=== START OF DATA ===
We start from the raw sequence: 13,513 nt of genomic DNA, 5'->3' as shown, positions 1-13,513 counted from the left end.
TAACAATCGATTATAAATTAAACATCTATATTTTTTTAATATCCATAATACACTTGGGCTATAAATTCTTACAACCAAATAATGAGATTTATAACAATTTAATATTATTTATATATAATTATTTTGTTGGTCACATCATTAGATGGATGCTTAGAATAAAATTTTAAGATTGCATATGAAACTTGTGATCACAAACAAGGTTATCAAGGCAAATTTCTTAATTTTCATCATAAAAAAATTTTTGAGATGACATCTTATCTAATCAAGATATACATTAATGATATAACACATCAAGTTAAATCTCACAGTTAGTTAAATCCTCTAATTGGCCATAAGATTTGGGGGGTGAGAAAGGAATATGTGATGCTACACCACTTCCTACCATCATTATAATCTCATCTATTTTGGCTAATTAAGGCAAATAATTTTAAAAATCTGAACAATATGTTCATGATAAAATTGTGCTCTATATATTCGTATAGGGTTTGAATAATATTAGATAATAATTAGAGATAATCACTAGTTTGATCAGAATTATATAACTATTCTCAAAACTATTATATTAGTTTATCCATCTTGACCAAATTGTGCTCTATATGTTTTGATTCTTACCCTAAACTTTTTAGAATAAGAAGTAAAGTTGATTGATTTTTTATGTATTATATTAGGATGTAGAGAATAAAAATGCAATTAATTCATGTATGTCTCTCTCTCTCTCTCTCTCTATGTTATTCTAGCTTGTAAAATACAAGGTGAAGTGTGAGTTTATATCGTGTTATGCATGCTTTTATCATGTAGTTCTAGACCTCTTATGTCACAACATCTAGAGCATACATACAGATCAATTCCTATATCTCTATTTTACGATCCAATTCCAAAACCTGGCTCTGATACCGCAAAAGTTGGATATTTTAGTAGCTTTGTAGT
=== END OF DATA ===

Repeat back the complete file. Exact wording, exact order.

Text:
We start from the raw sequence: 13,513 nt of genomic DNA, 5'->3' as shown, positions 1-13,513 counted from the left end.
TAACAATCGATTATAAATTAAACATCTATATTTTTTTAATATCCATAATACACTTGGGCTATAAATTCTTACAACCAAATAATGAGATTTATAACAATTTAATATTATTTATATATAATTATTTTGTTGGTCACATCATTAGATGGATGCTTAGAATAAAATTTTAAGATTGCATATGAAACTTGTGATCACAAACAAGGTTATCAAGGCAAATTTCTTAATTTTCATCATAAAAAAATTTTTGAGATGACATCTTATCTAATCAAGATATACATTAATGATATAACACATCAAGTTAAATCTCACAGTTAGTTAAATCCTCTAATTGGCCATAAGATTTGGGGGGTGAGAAAGGAATATGTGATGCTACACCACTTCCTACCATCATTATAATCTCATCTATTTTGGCTAATTAAGGCAAATAATTTTAAAAATCTGAACAATATGTTCATGATAAAATTGTGCTCTATATATTCGTATAGGGTTTGAATAATATTAGATAATAATTAGAGATAATCACTAGTTTGATCAGAATTATATAACTATTCTCAAAACTATTATATTAGTTTATCCATCTTGACCAAATTGTGCTCTATATGTTTTGATTCTTACCCTAAACTTTTTAGAATAAGAAGTAAAGTTGATTGATTTTTTATGTATTATATTAGGATGTAGAGAATAAAAATGCAATTAATTCATGTATGTCTCTCTCTCTCTCTCTCTCTATGTTATTCTAGCTTGTAAAATACAAGGTGAAGTGTGAGTTTATATCGTGTTATGCATGCTTTTATCATGTAGTTCTAGACCTCTTATGTCACAACATCTAGAGCATACATACAGATCAATTCCTATATCTCTATTTTACGATCCAATTCCAAAACCTGGCTCTGATACCGCAAAAGTTGGATATTTTAGTAGCTTTGTAGT